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Chapter 12 - ‘Cut me and I Bleed Dior’: The Dark Side of Glamour in American Horror Story

Published online by Cambridge University Press:  01 March 2024

Richard J. Hand
Affiliation:
University of East Anglia
Mark O'Thomas
Affiliation:
University of Greenwich
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Summary

It is Christmas Eve, and a character interpreted by Joan Collins has killed her husband. The punishment comes to her soon. Imprisoned in the house during a heavy snowfall, she is stalked by an escaped psychopath dressed as Santa Claus. The description above is not from the British horrorthemed portmanteau film Tales from the Crypt (Freddie Francis 1972) but from episode seven of the eighth season of AHS: ‘Apocalypse’ (FX 2018), which recreates the famous tale of a femme fatale hunted down by a serial killer donning a Santa Claus costume.

One of the elements that remains from the classic horror tale is the glamour that Collins always carries with her. As argued by Carol Dyhouse, ‘Joan Collins's career as a glamour icon spanned more than half a century’ (Dyhouse 2010, 142) since she was featured in the 1950s in the aptly named magazine Glamour. Interestingly, Dyhouse traces the origins of the word ‘glamour’ to its roots in association with black magic and the sinister. According to her, ‘the word “glamour” was obscure before 1900. It meant a delusive charm and was used in association with witchery and the occult’ (2010, 9). Indeed, the Encyclopedia of Wicca & Witchcraft explains that glamour is ‘the art of enchantment. In occult lore, glamour is the ability to create an illusion around a person, place, or thing’ (Grimassi 2000, 184). It was related to gypsies, Spanish ‘duendes’ (goblins) and the art of visual manipulation or ‘deceptio visus’ (Blanco-Carrión 2016, 27–52).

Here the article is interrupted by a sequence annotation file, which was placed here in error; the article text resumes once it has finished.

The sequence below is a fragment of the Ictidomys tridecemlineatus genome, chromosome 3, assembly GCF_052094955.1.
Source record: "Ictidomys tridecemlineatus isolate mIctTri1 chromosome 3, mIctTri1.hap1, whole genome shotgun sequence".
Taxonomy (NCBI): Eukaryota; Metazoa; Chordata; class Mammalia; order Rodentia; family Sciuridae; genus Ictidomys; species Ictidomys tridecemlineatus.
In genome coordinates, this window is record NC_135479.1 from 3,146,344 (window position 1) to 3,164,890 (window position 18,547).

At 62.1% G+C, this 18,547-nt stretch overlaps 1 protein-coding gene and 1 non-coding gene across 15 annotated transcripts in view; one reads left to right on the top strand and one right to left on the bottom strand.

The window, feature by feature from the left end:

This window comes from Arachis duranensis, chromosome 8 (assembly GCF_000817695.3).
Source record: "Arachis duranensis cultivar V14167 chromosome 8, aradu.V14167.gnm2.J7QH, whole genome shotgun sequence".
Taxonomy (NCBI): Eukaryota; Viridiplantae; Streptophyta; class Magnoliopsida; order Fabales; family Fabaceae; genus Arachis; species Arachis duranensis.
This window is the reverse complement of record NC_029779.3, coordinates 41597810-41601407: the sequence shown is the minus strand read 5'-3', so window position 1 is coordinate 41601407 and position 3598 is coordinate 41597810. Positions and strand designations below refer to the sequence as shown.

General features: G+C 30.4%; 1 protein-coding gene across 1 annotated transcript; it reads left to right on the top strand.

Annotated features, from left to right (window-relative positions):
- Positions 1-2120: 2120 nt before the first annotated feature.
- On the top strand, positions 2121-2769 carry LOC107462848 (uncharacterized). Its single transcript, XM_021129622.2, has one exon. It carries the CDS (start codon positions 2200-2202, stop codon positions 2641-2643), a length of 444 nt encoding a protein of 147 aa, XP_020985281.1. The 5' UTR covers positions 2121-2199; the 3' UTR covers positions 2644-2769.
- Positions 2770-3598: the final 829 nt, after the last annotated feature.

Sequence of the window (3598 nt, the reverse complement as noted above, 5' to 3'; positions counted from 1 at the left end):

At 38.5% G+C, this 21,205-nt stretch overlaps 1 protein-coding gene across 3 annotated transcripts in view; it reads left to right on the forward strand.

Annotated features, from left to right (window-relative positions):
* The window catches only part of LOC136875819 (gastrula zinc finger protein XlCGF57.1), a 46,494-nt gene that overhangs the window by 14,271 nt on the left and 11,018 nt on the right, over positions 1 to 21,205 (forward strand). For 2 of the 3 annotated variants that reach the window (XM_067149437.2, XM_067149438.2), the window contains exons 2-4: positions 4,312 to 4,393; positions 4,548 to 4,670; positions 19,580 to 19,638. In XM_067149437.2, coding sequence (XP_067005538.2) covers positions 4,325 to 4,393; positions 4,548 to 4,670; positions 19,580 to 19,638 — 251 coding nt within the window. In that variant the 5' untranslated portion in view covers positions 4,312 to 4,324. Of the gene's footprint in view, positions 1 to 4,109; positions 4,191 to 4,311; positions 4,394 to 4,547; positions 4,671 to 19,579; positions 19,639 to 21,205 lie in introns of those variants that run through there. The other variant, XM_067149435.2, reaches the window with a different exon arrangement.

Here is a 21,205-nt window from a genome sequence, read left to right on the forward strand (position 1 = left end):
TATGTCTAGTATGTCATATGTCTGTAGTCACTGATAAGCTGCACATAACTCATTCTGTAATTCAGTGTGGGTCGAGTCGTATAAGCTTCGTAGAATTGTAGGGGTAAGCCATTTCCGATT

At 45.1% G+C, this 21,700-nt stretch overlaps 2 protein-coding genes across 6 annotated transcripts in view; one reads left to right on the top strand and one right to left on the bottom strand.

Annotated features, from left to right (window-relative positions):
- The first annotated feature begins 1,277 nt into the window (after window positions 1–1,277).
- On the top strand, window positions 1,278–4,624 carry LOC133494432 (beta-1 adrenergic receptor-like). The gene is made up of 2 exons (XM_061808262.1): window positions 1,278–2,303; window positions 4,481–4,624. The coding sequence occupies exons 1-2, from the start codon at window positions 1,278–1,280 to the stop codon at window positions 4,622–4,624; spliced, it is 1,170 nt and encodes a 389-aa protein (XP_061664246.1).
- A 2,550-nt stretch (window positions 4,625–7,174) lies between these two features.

AHS, an anthology series known for its mix of camp aesthetics and queerness, evokes this first meaning, returning glamour to its historical roots: a charming surface with a dark side. Beyond the glitz, feathers, furs and sequins, we will argue, lies an underside that has often gone unnoticed but that the series emphasizes: as Postrel (2013) notes ‘the flip side of glamour is horror. Glamorous archetypes like the vampire, the con man, the femme fatale and the double agent remind us of how easy it is to succumb to manipulation and desire’ (Postrel 2013, 121), as glamour anaesthetizes and aestheticizes horror via prettiness. The glamorous component is the ‘up’ side of the fabric, and the horror is the ‘under’. As Liz Taylor (Denis O’Hare) says in AHS: ‘Hotel’ (2015); ‘cut me and I bleed Dior’:1 horror and glamour synthetized in one short sentence.

Type
Chapter
Information
American Horror Story and Cult Television
Narratives, Histories and Discourses
, pp. 207 - 218
Publisher: Anthem Press
Print publication year: 2023

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